○ Extensive trainings for religious priests are being launched at the local and central levels on core socialist values, patriotism and religious sinification
○ Many trainings involve lectures on China’s recent development, religious policies and trips to revolutionary sites
For Liang Xingyang, a 39-year-old Taoist priest who lives in the Temple of the Golden Immortal in the Zhongnan Mountains, Shaanxi Province, the past week in Beijing has been both a hectic and honorable experience.
Liang has been participating in a one-week training at the Central Institute of Socialism, the Communist Party of China (CPC)’s Party school for non-Party members. Entitled “Class to merge of Taoism and Core Socialist Values,” the training included courses on China’s religious policies, the responsibility of Taoism in the age of religious sinification and lectures on China’s New Era and the Belt and Road initiative.
Most of the attendees, according to Liang, were Taoist abbots and officials at local Taoist associations.
The sinification of religions was highlighted in China’s newly revised regulation on religious affairs, which took effect in February.
“Some people think that Taoism, as a native Chinese religion, does not need to be sinicized. There is a misunderstanding: What is the real meaning of sinification? It means following up the development of China in the new era, digging into religious elements that are in line with core socialist values,” he told the Global Times.
There are a lot of elements in Taoism that are in line with socialism with Chinese characteristics, Liang said, such as its respect of natural order and pursuit of harmony. “There is no afterlife or heaven in Taoism. Instead, Taoism wants to focus on the current life and turn the current world into heaven. This is in line with the development of China,” he said. However, he added that superstitions in Taoism, which are not in line with core socialist values, should be eliminated.
Taoism is not the only religion that has gone through a sinification makeover in recent years. According to the website of the Central Institute of Socialism, it has been holding courses for priests from every major religion including Buddhism, Catholicism, Protestantism and Islam. Similar trainings are also held extensively at the provincial or city level, by local administrations of religious affairs in recent months.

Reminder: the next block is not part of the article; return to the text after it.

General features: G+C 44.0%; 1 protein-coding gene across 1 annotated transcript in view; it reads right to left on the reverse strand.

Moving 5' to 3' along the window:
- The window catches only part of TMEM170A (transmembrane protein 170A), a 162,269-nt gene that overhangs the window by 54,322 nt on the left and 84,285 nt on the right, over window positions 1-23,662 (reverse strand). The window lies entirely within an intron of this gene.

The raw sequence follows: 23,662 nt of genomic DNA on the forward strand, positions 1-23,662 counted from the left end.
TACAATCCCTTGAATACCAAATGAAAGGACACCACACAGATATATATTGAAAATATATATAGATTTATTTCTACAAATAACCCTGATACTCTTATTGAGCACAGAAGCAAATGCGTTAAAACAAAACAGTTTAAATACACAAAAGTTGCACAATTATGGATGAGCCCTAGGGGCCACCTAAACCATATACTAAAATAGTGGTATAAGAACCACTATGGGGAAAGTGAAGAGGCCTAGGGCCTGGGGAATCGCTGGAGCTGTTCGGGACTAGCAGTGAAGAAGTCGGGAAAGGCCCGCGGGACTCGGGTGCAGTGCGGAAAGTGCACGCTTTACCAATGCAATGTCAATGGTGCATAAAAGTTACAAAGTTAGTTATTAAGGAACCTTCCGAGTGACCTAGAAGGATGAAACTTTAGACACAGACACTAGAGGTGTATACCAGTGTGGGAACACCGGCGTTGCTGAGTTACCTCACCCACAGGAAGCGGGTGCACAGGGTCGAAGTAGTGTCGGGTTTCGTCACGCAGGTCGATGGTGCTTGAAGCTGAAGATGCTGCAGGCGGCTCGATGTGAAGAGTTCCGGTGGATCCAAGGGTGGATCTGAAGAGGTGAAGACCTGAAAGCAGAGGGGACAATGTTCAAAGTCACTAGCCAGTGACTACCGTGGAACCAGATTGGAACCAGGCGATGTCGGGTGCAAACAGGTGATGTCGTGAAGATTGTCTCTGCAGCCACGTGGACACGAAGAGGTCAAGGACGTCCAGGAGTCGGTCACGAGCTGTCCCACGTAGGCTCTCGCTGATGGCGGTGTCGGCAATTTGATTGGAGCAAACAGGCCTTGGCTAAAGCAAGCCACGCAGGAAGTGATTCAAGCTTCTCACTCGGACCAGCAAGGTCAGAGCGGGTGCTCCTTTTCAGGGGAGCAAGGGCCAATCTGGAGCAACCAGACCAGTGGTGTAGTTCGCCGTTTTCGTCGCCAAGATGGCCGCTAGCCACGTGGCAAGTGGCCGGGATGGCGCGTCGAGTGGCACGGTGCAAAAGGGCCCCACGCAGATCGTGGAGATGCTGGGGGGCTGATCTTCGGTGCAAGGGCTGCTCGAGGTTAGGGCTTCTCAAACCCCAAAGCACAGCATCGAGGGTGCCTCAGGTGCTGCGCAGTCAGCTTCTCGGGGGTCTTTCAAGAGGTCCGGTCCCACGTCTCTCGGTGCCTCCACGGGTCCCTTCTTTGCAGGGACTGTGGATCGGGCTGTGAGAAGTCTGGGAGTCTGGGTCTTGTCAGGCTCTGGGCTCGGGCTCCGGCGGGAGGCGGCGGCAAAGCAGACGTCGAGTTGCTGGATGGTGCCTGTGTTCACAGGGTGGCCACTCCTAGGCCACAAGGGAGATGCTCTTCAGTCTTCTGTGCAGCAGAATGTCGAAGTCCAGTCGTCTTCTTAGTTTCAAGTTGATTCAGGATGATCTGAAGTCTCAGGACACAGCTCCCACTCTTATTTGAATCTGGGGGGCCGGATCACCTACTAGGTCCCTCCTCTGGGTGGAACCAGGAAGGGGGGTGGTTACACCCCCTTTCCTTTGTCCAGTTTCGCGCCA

This was not Liang’s first time participating in such events. Over the past few years, Liang, known as “the patriotic Taoist” on Chinese microblogging site Sina Weibo, has waved Chinese national flags on the Xisha Islands in the South China Sea, changed into military uniforms during drills and has been voicing vocal support of China in international disputes.
Although Liang’s actions and words are not without controversy, his followers have been increasing online. He said more Taoists now agree with his stance.
“Previously, a lot of fellow Taoists thought priests should not be involved in politics. But now, as the social environment has changed and as the government puts more emphasis on patriotism, more and more Taoists identify with me. Some who used to oppose me are now embracing patriotism online,” he said.
Taoists are not alone in receiving patriotic training. In April, over 70 Muslims from Xinjiang Uyghur Autonomous Region participated in a two-week patriotic training organized by the Central Institute of Socialism. They visited religious and revolutionary sites in Jiangsu, Shanghai and Fujian and exchanged experiences on sinicizing Islam in China.
In Shanghai, they visited the site of the First National Congress of the CPC.
“Without the hard work of the Communists, today’s happy life and powerful country would not be possible. Nor would it be possible for us to discuss this peacefully here today,” one attendee said, according to the official WeChat account of the Central Institute of Socialism.